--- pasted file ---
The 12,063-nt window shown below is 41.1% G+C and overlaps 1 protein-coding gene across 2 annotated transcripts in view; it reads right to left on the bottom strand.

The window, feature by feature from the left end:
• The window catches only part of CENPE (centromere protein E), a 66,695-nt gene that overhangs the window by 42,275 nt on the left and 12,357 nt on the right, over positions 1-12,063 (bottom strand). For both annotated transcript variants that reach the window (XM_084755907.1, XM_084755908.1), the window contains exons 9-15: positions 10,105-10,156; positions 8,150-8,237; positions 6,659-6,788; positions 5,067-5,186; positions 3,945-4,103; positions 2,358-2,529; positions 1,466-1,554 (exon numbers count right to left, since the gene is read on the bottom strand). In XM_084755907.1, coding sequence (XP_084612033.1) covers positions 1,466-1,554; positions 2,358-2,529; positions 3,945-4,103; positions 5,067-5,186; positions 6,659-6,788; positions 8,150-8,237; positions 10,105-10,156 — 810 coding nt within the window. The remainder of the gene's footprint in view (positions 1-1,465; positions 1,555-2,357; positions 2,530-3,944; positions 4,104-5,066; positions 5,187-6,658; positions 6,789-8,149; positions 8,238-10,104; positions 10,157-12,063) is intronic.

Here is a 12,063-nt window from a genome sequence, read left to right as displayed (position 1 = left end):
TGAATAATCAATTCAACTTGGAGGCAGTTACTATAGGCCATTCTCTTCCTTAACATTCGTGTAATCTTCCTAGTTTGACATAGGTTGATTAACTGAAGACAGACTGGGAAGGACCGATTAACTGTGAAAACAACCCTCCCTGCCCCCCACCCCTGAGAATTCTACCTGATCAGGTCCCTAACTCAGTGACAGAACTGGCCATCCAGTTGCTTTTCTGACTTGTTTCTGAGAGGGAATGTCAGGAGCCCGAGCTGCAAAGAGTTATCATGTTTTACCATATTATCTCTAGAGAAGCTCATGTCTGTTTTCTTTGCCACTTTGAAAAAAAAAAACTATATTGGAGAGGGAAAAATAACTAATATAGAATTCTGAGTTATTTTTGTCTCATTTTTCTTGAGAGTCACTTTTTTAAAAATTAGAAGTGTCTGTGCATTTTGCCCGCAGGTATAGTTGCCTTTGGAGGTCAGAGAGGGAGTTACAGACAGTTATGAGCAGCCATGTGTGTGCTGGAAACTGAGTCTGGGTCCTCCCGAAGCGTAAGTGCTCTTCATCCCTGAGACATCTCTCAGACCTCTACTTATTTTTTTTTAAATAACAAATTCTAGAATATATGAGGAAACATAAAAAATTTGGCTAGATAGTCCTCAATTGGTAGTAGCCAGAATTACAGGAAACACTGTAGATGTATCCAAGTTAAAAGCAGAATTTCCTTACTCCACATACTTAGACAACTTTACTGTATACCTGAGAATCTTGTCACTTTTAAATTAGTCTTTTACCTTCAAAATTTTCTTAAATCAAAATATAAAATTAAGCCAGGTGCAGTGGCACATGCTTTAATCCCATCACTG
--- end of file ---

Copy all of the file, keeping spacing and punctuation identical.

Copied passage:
The 12,063-nt window shown below is 41.1% G+C and overlaps 1 protein-coding gene across 2 annotated transcripts in view; it reads right to left on the bottom strand.

The window, feature by feature from the left end:
• The window catches only part of CENPE (centromere protein E), a 66,695-nt gene that overhangs the window by 42,275 nt on the left and 12,357 nt on the right, over positions 1-12,063 (bottom strand). For both annotated transcript variants that reach the window (XM_084755907.1, XM_084755908.1), the window contains exons 9-15: positions 10,105-10,156; positions 8,150-8,237; positions 6,659-6,788; positions 5,067-5,186; positions 3,945-4,103; positions 2,358-2,529; positions 1,466-1,554 (exon numbers count right to left, since the gene is read on the bottom strand). In XM_084755907.1, coding sequence (XP_084612033.1) covers positions 1,466-1,554; positions 2,358-2,529; positions 3,945-4,103; positions 5,067-5,186; positions 6,659-6,788; positions 8,150-8,237; positions 10,105-10,156 — 810 coding nt within the window. The remainder of the gene's footprint in view (positions 1-1,465; positions 1,555-2,357; positions 2,530-3,944; positions 4,104-5,066; positions 5,187-6,658; positions 6,789-8,149; positions 8,238-10,104; positions 10,157-12,063) is intronic.

Here is a 12,063-nt window from a genome sequence, read left to right as displayed (position 1 = left end):
TGAATAATCAATTCAACTTGGAGGCAGTTACTATAGGCCATTCTCTTCCTTAACATTCGTGTAATCTTCCTAGTTTGACATAGGTTGATTAACTGAAGACAGACTGGGAAGGACCGATTAACTGTGAAAACAACCCTCCCTGCCCCCCACCCCTGAGAATTCTACCTGATCAGGTCCCTAACTCAGTGACAGAACTGGCCATCCAGTTGCTTTTCTGACTTGTTTCTGAGAGGGAATGTCAGGAGCCCGAGCTGCAAAGAGTTATCATGTTTTACCATATTATCTCTAGAGAAGCTCATGTCTGTTTTCTTTGCCACTTTGAAAAAAAAAAACTATATTGGAGAGGGAAAAATAACTAATATAGAATTCTGAGTTATTTTTGTCTCATTTTTCTTGAGAGTCACTTTTTTAAAAATTAGAAGTGTCTGTGCATTTTGCCCGCAGGTATAGTTGCCTTTGGAGGTCAGAGAGGGAGTTACAGACAGTTATGAGCAGCCATGTGTGTGCTGGAAACTGAGTCTGGGTCCTCCCGAAGCGTAAGTGCTCTTCATCCCTGAGACATCTCTCAGACCTCTACTTATTTTTTTTTAAATAACAAATTCTAGAATATATGAGGAAACATAAAAAATTTGGCTAGATAGTCCTCAATTGGTAGTAGCCAGAATTACAGGAAACACTGTAGATGTATCCAAGTTAAAAGCAGAATTTCCTTACTCCACATACTTAGACAACTTTACTGTATACCTGAGAATCTTGTCACTTTTAAATTAGTCTTTTACCTTCAAAATTTTCTTAAATCAAAATATAAAATTAAGCCAGGTGCAGTGGCACATGCTTTAATCCCATCACTG